Imagine this: You’ve done your research about college programs, created your target list, and now you’re ready to start reaching out to college coaches. You go to one school’s website to look up the coaching staff, only to see a whole list of names and titles. There’s an assistant coach, position coach, recruiting coordinator and a head coach. Who do you message first? Do you just email the whole group?
Just like everything else in the recruiting process, who you contact on the coaching staff requires some strategy. We’ve created this go-toguide to help you figure the best person to contact.
When using this guide, always start by going down the list, not up. For example, if the team doesn’t have a recruiting coordinator, start with the position coach. If you’ve emailed the position coach but haven’t heard back, move on to the assistant coach. Never start with the head coach unless that’s the only coach on the team.
Many larger programs will have a recruiting coordinator on staff who-you’d guessed it- managed the recruiting for the team. Typically, larger programs at Division I or Division II schools will hire a recruiting coordinator. If you see that name in a staff directory, look no further for your initial message!
If there’s no recruiting coordinator, look for a position-specific coach. This is particularly important for football, baseball and softball players. A position coach tends to recruit on demand – if they have a lot of upperclassmen, they most likely have roster sports to fill.
The assistant coach is your next point of contact. Before you fire off your email to them, make sure they are a full-time member of the staff. Head coaches oftentimes will hire a few part-time assistant coaches to help manage practices, etc., but they aren’t as involved in recruiting. If there is no full-time head coach, move on to messaging the head coach.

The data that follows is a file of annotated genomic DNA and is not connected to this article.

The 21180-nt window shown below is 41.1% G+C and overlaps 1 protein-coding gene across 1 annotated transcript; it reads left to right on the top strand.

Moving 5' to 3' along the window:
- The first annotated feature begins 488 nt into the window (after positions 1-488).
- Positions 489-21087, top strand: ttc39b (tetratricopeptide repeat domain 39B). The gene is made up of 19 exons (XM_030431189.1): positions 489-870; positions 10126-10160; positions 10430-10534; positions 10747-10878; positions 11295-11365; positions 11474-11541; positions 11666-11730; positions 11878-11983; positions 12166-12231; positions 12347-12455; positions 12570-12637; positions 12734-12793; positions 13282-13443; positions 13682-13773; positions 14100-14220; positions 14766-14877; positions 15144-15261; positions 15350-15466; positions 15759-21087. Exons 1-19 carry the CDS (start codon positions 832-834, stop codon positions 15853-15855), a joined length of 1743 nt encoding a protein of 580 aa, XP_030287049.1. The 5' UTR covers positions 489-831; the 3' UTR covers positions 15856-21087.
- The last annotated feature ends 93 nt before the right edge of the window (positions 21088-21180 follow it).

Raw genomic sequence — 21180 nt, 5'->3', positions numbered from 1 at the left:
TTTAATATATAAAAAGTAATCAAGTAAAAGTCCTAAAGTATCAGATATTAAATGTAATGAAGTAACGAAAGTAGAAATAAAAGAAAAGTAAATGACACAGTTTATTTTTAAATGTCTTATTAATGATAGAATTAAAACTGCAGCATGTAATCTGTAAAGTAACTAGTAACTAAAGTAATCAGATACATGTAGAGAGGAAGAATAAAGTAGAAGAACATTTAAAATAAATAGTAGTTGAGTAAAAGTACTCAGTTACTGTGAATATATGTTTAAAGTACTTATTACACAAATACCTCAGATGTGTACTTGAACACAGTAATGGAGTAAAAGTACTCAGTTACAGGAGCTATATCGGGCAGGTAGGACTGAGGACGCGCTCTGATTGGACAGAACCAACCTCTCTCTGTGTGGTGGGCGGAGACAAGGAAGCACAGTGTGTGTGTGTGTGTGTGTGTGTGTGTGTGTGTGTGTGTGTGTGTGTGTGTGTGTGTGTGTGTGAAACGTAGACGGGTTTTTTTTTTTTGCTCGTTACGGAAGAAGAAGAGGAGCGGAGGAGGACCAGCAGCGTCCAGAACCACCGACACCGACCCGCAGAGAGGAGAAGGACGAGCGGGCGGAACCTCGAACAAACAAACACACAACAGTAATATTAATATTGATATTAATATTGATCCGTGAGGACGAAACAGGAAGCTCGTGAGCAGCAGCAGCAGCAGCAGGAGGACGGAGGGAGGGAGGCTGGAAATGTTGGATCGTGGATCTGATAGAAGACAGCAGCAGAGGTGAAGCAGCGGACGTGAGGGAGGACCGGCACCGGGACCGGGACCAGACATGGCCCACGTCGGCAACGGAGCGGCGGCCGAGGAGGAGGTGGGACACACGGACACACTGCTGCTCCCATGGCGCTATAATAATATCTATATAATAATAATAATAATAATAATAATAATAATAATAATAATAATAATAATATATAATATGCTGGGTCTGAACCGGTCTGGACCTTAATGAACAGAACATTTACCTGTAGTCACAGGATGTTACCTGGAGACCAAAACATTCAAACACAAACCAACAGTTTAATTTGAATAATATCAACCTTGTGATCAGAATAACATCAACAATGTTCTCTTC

In many cases, especially for smaller programs, the head coach handles all the coaching responsibilities, including the recruiting. This can mean that you get the opportunity to build a relationship with the head coach immediately; however, the head coach will have a very busy schedule. They may be difficult to get ahold of and require a number of follow-ups.
A few insider tips to help you create your game plan:
Once you’e identified the right person to contact, your strategizing isn’t over quite yet! Here are a few more factors to keep in mind.
- The “one person, one email” rule: If you found out a coach sent the exact same email to you and every one of your teammates, you wouldn’t really feel like they cared about you as a recruit. In the same way, sending the same email out to multiple members of a coaching staff comes across as lazy and indicates you’re not very interested in that program. Make sure you email one member of the staff at a time and personalize each message.
- Follow up each message with a call: Emailing coaches serves the purpose of sending them your highlight video and key stats, but its not a great way to really stand out. Remember: coaches get thousands of emails, and their inboxes are buried. Give them a call, leave a voicemail and keep following up to stay on their radar. Try catching them when they’re in offie – between 8 a.m and 11 a.m.
- Try grad assistants when all else fails: Graduate assistants tend to help with duties outside of coaching, such as looking over game tape. While they can lend a hand in recruiting, they won’t be your initial contact and you should consider them a last-ditch effort.
Once you have your game plan figured out, it’s time to start strategizing what you’re going to say. For insight on how to craft your first email to college coaches, check out our previous article, “5 Steps to Writing an Eye-Catching Email to College Coaches.”
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